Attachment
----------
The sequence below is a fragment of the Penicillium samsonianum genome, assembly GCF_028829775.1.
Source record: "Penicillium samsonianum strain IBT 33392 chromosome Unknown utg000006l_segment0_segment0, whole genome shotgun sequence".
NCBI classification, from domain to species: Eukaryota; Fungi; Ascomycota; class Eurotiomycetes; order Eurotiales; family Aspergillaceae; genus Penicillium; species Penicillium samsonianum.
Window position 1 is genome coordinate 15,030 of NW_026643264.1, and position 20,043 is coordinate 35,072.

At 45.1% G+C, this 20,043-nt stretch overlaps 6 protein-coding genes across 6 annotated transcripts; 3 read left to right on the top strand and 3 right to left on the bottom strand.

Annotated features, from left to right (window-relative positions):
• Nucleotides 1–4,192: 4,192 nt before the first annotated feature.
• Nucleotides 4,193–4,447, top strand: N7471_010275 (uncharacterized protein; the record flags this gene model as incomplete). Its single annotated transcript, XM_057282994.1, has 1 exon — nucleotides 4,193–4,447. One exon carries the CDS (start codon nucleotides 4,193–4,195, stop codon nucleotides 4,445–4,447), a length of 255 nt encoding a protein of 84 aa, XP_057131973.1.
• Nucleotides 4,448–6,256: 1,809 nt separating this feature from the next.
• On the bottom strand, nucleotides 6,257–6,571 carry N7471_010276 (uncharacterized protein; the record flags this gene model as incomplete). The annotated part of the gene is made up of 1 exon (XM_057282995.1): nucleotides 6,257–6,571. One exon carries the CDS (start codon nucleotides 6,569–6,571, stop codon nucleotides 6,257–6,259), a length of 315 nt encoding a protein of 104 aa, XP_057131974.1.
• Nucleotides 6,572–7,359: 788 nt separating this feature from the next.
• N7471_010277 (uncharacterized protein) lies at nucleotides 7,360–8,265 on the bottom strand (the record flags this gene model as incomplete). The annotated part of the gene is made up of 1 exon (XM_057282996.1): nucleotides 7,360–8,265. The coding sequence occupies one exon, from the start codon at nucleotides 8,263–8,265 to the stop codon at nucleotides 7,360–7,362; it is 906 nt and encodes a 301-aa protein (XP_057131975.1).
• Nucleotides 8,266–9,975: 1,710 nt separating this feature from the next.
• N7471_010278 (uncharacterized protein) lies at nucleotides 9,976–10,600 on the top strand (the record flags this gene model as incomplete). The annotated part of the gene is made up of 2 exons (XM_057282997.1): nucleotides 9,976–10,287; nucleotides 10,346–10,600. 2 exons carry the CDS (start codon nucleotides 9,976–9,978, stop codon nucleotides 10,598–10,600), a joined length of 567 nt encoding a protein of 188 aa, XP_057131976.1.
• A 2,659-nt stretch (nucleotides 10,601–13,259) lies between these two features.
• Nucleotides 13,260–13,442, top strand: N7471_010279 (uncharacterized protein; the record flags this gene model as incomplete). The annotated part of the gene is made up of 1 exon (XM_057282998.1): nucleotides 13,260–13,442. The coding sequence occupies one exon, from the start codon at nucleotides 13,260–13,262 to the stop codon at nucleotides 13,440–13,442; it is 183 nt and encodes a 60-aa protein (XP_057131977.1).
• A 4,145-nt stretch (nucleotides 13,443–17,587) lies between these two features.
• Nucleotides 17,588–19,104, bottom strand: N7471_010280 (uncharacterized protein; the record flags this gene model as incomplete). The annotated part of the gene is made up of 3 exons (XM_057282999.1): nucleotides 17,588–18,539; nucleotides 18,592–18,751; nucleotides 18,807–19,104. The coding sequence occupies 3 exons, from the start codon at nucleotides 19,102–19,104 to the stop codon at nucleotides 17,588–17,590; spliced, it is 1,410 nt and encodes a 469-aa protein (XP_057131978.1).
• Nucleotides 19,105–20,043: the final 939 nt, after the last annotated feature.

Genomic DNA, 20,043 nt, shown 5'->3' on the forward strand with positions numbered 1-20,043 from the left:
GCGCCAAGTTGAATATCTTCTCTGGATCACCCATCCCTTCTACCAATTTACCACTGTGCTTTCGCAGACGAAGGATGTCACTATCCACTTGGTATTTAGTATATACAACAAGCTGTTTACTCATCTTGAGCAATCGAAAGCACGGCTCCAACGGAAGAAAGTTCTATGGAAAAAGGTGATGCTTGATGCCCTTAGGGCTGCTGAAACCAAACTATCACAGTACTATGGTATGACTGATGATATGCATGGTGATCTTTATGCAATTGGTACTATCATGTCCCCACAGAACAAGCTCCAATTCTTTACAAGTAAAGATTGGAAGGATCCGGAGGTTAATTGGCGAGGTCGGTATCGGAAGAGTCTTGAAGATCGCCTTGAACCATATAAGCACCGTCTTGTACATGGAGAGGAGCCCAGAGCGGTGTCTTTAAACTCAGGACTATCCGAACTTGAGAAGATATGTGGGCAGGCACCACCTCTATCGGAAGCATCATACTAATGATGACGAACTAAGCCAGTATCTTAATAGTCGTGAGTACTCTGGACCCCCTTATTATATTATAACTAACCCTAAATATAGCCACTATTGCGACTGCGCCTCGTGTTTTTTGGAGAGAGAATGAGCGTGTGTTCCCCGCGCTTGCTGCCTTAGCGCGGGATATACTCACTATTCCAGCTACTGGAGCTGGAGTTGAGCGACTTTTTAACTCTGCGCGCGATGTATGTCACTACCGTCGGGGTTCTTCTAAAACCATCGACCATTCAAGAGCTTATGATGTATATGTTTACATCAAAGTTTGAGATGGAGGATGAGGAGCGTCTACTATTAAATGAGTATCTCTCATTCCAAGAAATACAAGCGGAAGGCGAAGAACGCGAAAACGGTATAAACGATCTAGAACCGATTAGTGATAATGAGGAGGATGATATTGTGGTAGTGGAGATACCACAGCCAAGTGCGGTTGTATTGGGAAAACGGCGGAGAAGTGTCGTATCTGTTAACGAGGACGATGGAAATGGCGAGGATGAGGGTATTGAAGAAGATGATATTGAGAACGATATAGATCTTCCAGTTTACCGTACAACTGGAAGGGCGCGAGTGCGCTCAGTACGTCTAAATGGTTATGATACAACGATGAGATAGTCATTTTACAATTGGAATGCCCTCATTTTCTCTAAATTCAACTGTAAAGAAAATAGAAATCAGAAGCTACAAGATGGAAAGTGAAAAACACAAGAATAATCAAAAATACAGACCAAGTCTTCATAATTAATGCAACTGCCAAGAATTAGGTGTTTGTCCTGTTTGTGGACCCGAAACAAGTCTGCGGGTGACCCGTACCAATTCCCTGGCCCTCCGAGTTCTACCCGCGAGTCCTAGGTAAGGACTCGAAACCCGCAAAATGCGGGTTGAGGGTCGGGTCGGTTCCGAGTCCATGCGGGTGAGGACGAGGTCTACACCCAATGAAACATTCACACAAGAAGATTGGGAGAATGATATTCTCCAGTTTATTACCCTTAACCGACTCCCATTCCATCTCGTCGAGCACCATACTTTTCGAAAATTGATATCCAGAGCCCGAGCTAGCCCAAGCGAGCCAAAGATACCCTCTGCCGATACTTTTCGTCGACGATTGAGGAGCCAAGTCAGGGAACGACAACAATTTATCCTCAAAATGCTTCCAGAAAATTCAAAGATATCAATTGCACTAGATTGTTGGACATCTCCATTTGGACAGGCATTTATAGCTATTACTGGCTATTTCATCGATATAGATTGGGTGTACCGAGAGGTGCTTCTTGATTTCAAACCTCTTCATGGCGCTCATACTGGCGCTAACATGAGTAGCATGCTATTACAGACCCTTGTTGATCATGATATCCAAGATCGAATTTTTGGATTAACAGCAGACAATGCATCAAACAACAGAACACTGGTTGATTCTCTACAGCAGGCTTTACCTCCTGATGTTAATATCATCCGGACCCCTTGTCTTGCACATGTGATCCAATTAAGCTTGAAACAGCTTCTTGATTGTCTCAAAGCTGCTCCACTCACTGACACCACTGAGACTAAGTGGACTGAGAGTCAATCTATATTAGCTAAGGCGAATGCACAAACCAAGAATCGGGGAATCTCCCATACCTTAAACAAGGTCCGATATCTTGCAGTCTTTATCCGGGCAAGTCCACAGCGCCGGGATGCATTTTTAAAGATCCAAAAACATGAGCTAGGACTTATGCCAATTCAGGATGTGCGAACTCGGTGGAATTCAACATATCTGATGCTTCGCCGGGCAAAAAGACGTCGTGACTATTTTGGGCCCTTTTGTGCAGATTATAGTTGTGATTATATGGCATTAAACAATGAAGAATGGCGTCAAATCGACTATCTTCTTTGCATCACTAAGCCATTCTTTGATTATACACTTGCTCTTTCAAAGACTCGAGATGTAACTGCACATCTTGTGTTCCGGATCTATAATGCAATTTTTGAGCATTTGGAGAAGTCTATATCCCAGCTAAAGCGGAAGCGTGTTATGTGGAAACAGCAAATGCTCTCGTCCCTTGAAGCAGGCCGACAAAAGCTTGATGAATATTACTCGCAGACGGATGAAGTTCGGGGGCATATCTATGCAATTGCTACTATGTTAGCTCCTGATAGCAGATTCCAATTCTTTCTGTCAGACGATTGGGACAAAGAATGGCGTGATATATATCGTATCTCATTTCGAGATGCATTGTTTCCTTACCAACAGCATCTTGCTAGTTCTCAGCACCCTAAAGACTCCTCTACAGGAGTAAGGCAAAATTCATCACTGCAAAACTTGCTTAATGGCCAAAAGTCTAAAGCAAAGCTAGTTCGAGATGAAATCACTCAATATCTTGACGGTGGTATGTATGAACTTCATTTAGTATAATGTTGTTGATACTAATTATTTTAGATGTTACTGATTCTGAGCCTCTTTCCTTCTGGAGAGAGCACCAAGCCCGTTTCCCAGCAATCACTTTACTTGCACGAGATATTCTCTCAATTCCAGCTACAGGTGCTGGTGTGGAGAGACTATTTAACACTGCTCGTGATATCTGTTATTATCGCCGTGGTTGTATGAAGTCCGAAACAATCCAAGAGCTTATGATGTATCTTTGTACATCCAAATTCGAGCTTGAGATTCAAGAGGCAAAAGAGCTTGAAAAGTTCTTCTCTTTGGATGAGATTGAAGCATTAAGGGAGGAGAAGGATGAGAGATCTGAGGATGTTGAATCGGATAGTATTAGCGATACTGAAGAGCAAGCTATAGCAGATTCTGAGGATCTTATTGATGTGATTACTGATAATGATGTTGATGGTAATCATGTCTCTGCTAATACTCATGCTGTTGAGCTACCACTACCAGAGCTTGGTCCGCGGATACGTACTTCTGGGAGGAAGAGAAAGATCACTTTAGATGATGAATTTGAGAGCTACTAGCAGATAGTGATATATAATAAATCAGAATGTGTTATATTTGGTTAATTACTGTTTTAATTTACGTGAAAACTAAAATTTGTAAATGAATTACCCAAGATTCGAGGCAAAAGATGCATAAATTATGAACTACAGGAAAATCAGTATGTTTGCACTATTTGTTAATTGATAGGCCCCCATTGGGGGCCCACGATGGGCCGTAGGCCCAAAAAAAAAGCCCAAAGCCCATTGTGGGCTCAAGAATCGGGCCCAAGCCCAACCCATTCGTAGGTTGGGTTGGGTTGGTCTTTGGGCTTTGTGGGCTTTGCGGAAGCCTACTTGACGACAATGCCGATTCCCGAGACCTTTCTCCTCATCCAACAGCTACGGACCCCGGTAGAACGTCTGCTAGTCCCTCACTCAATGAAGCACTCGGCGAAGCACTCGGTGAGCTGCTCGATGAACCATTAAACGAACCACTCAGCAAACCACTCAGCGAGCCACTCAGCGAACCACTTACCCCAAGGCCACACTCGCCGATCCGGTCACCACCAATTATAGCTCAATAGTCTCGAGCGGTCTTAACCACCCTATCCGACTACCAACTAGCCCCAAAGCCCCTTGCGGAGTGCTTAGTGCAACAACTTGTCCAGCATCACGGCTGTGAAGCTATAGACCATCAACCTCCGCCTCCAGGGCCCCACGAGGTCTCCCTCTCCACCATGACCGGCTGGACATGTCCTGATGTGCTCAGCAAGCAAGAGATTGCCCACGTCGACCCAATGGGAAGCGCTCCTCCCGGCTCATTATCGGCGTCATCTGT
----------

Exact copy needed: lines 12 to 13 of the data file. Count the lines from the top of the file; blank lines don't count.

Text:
• N7471_010277 (uncharacterized protein) lies at nucleotides 7,360–8,265 on the bottom strand (the record flags this gene model as incomplete). The annotated part of the gene is made up of 1 exon (XM_057282996.1): nucleotides 7,360–8,265. The coding sequence occupies one exon, from the start codon at nucleotides 8,263–8,265 to the stop codon at nucleotides 7,360–7,362; it is 906 nt and encodes a 301-aa protein (XP_057131975.1).
• Nucleotides 8,266–9,975: 1,710 nt separating this feature from the next.